Tuesday, June 26

Italy by Numbers

Italians love to say that when someone is "driving them crazy" that "mi sta dando i numeri" -- like in Bingo, too many too fast so it boggles the mind.  Living in Italy, you often are boggled by the numbers: bus routes, highway speed limits, even the little signs posted to indicate overpasses (and not kilometers) on the roads, or the use of Roman miles vs English miles vs Kilometers on those same roads.
So on a recent trip on Trenitalia back home from Milan, I couldn't understand why, for no apparent reason, no one on board could figure out how to count.  Suddenly, people were found to be sitting in everyone else's seats.  It was playing out like a large game of musical chairs.  I would have chalked it up to tourists...but, something seemed truly amiss.
Things are looking up:
Trenitalia's competing numbering system (s)
I looked up and found the problem.  Trenitalia, in their unrelenting passion for providing no customer service, had decided to renumber all the seats.  Your ticket and seat were posted with a number.  Having done away with letters altogether.  Except that one look up on the wall, therein was the problem.  They had posted the new system without taking the previous one down.  I could not believe my eyes.
Reading the newspaper onboard, an Italian journalist complained how he witnessed two British tourist lose money when taking Rome's city buses:  The tariff had gone up from €1/ticket to €1.50. With swift Milanese planning, all of the ticketing machines on all of the buses had been tinkered with to accept the new amount and regurgitate a ticket in return.  Too bad, none of the machines had been painted over to change the €1.00 to €1.50, posted in extra-large digits. By the time the tourists figured it out, and started inserting more coins, it was too late -- their money had been swallowed up.  The journalist was embarrassed to overhear their epithet:  Leave it to the Italians for finding new ways to steal from tourists...
Of course, this episode may have occurred after the recent football win over England...and it was simply a case of sour grapes.  But as the journalist asked of his countrymen...
What would it have taken to just get it right the first time?!  
And Trenitalia is vying for the right to run the city buses of Florence.  Caveat Emptor, you Florentines.  

Wednesday, June 20

School's Out in Italy

Now that I have a couple of teens in my life, I am a not so silent observer to some of the most outrageous things that happen in Italian public schools.  This past year has been a real eye-opener.  I've been left speechless by some of the incredible stories in school politics; Amused by the teachers who are just trying to cope; Outraged at the lack of any sort of esprit de corps (aside from the copying en masse of homework and on tests); Amazed that when city buses go on strike, the kids simply stay home; Flabbergasted that schools get disinfested for bugs - during the school day; and Dumbstuck by the fact that there were no final exams covering the full year just past.
Nonetheless, I still believe that an Italian education (excepting for the oral exams and all the cheating), in terms of book-smarts, can still be superior to most anything the average U.S. school has on offer.  Regardless, when it comes to taking on some of the afore-mentioned issues, animated discussions ensue at the dinner table on most everything.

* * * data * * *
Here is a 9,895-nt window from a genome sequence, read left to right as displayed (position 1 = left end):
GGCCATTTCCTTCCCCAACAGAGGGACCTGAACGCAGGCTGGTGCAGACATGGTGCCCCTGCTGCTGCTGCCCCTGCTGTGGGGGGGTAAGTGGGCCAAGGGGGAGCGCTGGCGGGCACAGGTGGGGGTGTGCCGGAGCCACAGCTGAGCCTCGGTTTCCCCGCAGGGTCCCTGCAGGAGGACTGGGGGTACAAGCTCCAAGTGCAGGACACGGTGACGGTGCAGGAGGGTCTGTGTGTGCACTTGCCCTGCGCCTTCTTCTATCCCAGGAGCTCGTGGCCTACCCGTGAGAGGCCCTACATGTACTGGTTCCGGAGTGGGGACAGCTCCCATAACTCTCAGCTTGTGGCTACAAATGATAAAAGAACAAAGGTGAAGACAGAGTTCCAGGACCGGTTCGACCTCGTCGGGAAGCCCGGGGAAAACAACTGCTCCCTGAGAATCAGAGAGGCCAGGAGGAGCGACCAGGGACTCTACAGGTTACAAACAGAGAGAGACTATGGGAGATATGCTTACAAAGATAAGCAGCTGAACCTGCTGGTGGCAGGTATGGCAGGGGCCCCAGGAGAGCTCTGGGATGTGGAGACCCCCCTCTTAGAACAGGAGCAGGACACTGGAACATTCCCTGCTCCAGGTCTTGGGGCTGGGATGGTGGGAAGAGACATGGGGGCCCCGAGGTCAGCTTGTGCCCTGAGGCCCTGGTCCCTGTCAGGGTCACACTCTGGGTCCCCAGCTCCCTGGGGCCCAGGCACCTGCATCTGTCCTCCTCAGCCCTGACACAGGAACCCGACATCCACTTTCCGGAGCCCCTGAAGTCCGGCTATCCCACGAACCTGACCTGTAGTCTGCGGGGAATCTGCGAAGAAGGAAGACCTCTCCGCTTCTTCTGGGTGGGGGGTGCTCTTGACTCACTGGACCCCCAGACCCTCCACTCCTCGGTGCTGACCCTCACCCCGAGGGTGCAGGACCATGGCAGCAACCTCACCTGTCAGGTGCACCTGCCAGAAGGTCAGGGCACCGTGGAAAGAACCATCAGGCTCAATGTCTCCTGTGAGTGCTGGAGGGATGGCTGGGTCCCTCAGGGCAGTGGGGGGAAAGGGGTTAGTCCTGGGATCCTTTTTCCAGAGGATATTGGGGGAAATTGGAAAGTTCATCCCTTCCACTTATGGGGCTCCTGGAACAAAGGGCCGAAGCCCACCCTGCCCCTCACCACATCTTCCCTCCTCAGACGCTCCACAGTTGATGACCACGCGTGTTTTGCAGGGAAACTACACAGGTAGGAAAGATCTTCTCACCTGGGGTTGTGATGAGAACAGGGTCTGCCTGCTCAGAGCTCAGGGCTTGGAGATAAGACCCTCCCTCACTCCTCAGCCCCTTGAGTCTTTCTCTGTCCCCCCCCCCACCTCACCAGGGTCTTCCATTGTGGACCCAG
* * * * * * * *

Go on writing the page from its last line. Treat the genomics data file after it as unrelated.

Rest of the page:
This year, it was the posting of grades which tickled me pink.  On Thursday, a kid had taken a picture of the results for his friends and put it up on his facebook wall.  Because it was fuzzy, we called the school on Friday to ask when the grades would be posted (just to make sure it wasn't a photoshopped image).  In response, we were told "Monday."  So, this is when most of Italy catches onto the approximation of all public services.  They start 'em early.  Our teen replied, in perfect deadpan, "But if it's already on facebook?!"  To which he received the reply - Monday - kicking off a few lessons in Italian living, Italy's 3R's:  
1) Readying conspiracy theorists -- the friend had posted a mockup of final scores on his wall [he hadn't], 
2) Recounting untruths (or approximations) -- since the woman had no idea when the posting would be made and just said the first thing that came to mind and 
3) Responsibility - as in, not taking any / not getting informed / not venturing outside your own place of operations
picture from Printable Home School
When it comes to grades, I asked, with sheer naivete', "But, what's the surprise? If you don't have final exams, and you more or less know your scores throughout the year, can't you figure it out if you pass or fail?"  Once the laughter had died down around the table, I was surprised to hear that scholastic scoring had very little to do with objectivity.  In fact, our teen was shocked at how well he did in the end, seeing that he's at best a 'B' student.  "That's because, they had to raise my scores in order to get everyone else to fit the roster of scores. If I'm the best, but an average student, that means more than half the class would have flunked out."  I guess it's the Italian version of Leave no student behind - grade inflation.  The profs basically award you with a combination of acumen, simpatia, effort and how you rank with the other kids in the class.  
The kids had never heard of a 'bell curve'. 
Oh - and, in your ignorance, don't even try to ask if there was a year-end shindig to send them off into their summer festivities.  You will be patently dismissed as an Alien life form. What an education this school year has been - at least for yours truly.

Sunday, June 17

Italian Mammas: Get the Right of Way

I used to buzz around town with my great-aunt back in the day and we'd ride the public transport of Rome.  Looking 20 years younger than she actually was, she would always complain (and this was back in the 1990s) that men never gave up their seat for her anymore.  In her eyes (and I suspect she was not mistaken), the age of chivalry was decidedly over.  I always quipped that she should count herself lucky; after all, no one thought she was in her 80s! She should see it as a blessing that she was forced to strap hang with the best of them.